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If we wish to change the person we find ourselves to be, we must change our thinking.
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August 21st, 2019
The real drive of any action is often the relief or satisfaction that comes at the end of such an activity. Whether this be the satisfaction of a goal, or the rest after a workout, we are often pushing ourselves towards or luring ourselves forward in some way.
Even this constant organized business of doing all sorts of things can itself call for it’s own relief. A vacation of sorts. A time when we can really let go.
Perhaps the most visceral example of this is just before falling asleep after a horrendously active day, when sleep feels as though it’s clawing at the mind. In that moment, letting go becomes a sort of default state. We fall into it without effort or thought. It really is a loss of the prior condition.
Without such an active day, we tend to approach sleep as another activity to initiate, and a restless mind can make it seem as though we masochistically procrastinate, when really we have simply failed to let go of the day’s thoughts.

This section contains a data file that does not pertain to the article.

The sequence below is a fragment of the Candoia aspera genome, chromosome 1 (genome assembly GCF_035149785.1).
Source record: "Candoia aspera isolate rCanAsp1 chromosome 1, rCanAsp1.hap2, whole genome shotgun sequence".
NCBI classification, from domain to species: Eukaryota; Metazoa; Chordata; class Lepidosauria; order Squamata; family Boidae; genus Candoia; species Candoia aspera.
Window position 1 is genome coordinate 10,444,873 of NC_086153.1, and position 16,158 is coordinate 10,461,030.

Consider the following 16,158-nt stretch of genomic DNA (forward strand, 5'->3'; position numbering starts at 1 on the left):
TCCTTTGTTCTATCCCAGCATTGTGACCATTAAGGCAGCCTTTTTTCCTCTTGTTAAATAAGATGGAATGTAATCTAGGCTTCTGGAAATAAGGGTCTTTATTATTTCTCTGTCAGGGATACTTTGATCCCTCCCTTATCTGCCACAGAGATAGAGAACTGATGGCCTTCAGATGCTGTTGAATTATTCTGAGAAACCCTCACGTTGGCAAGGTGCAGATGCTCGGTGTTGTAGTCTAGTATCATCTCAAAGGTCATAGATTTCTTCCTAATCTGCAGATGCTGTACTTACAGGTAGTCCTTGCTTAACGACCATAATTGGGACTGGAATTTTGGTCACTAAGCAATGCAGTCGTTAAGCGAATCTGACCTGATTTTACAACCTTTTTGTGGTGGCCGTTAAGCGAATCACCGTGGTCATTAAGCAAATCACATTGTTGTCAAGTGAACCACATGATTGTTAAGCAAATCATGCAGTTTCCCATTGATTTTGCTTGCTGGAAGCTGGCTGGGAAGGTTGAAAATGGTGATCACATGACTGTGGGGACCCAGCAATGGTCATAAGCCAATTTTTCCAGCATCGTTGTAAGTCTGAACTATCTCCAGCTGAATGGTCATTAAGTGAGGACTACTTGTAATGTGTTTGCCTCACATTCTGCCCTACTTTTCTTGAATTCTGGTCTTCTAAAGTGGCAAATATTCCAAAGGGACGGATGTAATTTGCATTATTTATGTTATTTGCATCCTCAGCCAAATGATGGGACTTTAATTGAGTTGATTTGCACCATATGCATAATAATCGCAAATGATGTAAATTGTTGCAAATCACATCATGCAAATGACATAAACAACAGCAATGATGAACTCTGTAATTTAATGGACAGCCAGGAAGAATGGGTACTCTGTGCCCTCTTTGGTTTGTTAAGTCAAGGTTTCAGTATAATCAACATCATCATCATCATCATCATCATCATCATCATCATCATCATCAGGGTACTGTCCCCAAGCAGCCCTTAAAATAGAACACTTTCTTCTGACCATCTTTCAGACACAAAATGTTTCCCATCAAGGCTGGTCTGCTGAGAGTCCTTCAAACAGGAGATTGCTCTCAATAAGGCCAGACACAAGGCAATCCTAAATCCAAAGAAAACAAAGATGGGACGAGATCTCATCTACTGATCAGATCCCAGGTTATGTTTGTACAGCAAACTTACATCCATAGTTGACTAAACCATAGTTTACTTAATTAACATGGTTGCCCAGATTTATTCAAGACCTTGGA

This sort of phrasing pops up in another sense, as in: letting yourself go.
Here we let baser instincts run the show: see donut, eat donut? Watch T.V. instead of going for a run. Snap at a loved on instead of pausing to think the situation through.
Nearly all the things that make us human in the way we seek to be more humane have some easier, baser counterpart of action. The automatic reflex that often fails to be in our best interest.
With this in mind, what does the opposite mean?
What does it mean to get a grip?
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